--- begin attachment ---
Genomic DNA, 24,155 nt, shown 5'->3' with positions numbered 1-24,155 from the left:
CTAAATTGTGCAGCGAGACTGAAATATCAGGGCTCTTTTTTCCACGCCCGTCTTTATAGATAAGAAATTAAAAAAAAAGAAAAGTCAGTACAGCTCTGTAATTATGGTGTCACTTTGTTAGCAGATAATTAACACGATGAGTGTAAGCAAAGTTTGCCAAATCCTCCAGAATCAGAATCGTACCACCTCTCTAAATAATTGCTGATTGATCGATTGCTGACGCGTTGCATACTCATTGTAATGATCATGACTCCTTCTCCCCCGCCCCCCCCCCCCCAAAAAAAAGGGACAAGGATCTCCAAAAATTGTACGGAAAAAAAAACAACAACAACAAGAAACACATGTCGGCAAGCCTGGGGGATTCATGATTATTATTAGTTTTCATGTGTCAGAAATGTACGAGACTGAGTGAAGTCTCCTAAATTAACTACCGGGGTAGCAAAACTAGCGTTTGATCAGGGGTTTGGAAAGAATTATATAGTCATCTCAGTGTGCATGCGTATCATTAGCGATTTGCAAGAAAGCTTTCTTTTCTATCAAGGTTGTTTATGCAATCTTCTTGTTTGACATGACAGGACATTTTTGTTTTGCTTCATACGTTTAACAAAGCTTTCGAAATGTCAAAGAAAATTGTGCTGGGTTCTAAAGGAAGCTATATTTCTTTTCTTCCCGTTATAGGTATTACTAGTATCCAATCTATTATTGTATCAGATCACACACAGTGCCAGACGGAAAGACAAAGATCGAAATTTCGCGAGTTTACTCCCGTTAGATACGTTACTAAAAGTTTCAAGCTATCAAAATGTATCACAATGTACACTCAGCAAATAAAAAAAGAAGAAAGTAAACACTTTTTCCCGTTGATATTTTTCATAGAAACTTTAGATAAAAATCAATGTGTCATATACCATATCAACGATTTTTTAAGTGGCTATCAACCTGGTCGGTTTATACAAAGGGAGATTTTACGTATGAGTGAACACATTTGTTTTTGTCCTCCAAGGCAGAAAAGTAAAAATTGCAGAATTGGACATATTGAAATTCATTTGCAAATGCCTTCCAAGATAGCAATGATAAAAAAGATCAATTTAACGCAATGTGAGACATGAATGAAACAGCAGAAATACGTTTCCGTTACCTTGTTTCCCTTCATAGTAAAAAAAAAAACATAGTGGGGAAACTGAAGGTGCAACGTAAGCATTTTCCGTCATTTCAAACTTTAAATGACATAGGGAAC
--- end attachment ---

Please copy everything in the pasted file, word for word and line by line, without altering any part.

Genomic DNA, 24,155 nt, shown 5'->3' with positions numbered 1-24,155 from the left:
CTAAATTGTGCAGCGAGACTGAAATATCAGGGCTCTTTTTTCCACGCCCGTCTTTATAGATAAGAAATTAAAAAAAAAGAAAAGTCAGTACAGCTCTGTAATTATGGTGTCACTTTGTTAGCAGATAATTAACACGATGAGTGTAAGCAAAGTTTGCCAAATCCTCCAGAATCAGAATCGTACCACCTCTCTAAATAATTGCTGATTGATCGATTGCTGACGCGTTGCATACTCATTGTAATGATCATGACTCCTTCTCCCCCGCCCCCCCCCCCCCAAAAAAAAGGGACAAGGATCTCCAAAAATTGTACGGAAAAAAAAACAACAACAACAAGAAACACATGTCGGCAAGCCTGGGGGATTCATGATTATTATTAGTTTTCATGTGTCAGAAATGTACGAGACTGAGTGAAGTCTCCTAAATTAACTACCGGGGTAGCAAAACTAGCGTTTGATCAGGGGTTTGGAAAGAATTATATAGTCATCTCAGTGTGCATGCGTATCATTAGCGATTTGCAAGAAAGCTTTCTTTTCTATCAAGGTTGTTTATGCAATCTTCTTGTTTGACATGACAGGACATTTTTGTTTTGCTTCATACGTTTAACAAAGCTTTCGAAATGTCAAAGAAAATTGTGCTGGGTTCTAAAGGAAGCTATATTTCTTTTCTTCCCGTTATAGGTATTACTAGTATCCAATCTATTATTGTATCAGATCACACACAGTGCCAGACGGAAAGACAAAGATCGAAATTTCGCGAGTTTACTCCCGTTAGATACGTTACTAAAAGTTTCAAGCTATCAAAATGTATCACAATGTACACTCAGCAAATAAAAAAAGAAGAAAGTAAACACTTTTTCCCGTTGATATTTTTCATAGAAACTTTAGATAAAAATCAATGTGTCATATACCATATCAACGATTTTTTAAGTGGCTATCAACCTGGTCGGTTTATACAAAGGGAGATTTTACGTATGAGTGAACACATTTGTTTTTGTCCTCCAAGGCAGAAAAGTAAAAATTGCAGAATTGGACATATTGAAATTCATTTGCAAATGCCTTCCAAGATAGCAATGATAAAAAAGATCAATTTAACGCAATGTGAGACATGAATGAAACAGCAGAAATACGTTTCCGTTACCTTGTTTCCCTTCATAGTAAAAAAAAAAACATAGTGGGGAAACTGAAGGTGCAACGTAAGCATTTTCCGTCATTTCAAACTTTAAATGACATAGGGAAC